What can mobile data analytics do for your organization?

Published on 06/08/2020 in Innovate

What can mobile data analytics do for your organization?

What is the best way to plan a new store? What region do event visitors come from? But also: how busy is it at the coast or in a shopping street at the moment? These are just some of the questions Proximus helps to answer via mobile data analytics.

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Mobile data analytics (location analytics) detects how many people are in a specific location in real time. Cell phones on the Proximus network are key here, as they are constantly transmitting location information. The actual analysis is carried out at zip code level, based on anonymous, aggregated data from groups of thirty people each. “The analysis provides lots of insight,” says Luc Cogneau, Proximus data analytics expert, “including into the number of visitors or passers-by, into social class, income level, and more, by correlating with the data from Statistics Belgium, the General Statistical Department of the FPS Economy.

Substantiated marketing actions

Understanding the origins and profiles of visitors and passers-by helps companies to improve the customer experience and customer journey and thus increase customer engagement. Luc Cogneau: “When you know which cities or towns your visitors or customers live in, you can attract them with targeted marketing campaigns.” If a company is looking for a suitable location for a new store, it can make a better decision when it knows where the potential customers with the right profile are coming.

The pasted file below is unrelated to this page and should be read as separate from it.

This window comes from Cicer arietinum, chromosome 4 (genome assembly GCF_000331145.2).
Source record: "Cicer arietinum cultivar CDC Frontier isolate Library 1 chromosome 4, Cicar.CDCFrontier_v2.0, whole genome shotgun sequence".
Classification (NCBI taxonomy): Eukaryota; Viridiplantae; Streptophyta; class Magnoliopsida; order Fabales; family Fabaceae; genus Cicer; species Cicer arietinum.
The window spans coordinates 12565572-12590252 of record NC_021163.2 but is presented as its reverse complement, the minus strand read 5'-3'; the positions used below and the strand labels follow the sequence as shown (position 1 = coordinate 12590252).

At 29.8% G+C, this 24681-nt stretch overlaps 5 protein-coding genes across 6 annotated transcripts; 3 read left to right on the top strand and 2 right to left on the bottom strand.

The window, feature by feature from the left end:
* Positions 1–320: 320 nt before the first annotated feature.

But lots of other applications are also possible. “During the so-called lockdown light, towns and municipalities were able to use location analytics to track people’s movements between different zip codes,” explains Luc Cogneau. “They were also given information about movements between different zones within a zip code. This made it possible, for example, to check whether visitors to a park came from their own municipality or not.” Should there be a second wave of corona infections after the summer with accompanying measures, governments can draw lessons from the insight that the earlier use of location analytics yielded.

When you know which cities or towns your visitors or customers live in, you can attract them with targeted marketing campaigns.

Luc Cogneau

The new normal

Location analytics may also have a key role to play in the context of further relaxation of the corona measures. Proximus is responsible for monitoring the crowds in the Nieuwstraat/Rue Neuve in Brussels using real-time analysis. It allows the city to intervene immediately if it becomes too crowded. On behalf of Westtoer, Proximus is measuring the summer crowds on the Belgian coast in real time using location analytics. Anyone planning a day on the coast will be able to check a website to see where it is less crowded – so it is easier to keep enough distance.

Will the use of location analytics soon be part of the new normal? It is according to Luc Cogneau. “You can think of an endless range of application possibilities for location analytics,” he says. “Not only for monitoring events and shopping streets, but also in terms of marketing and promotion.” The use of location analytics allows very targeted insight into people’s origins and the time they spend in one place. This objective data enables municipal authorities, retailers, and organizers to assess, adjust, and optimize their strategy through very targeted campaigns.

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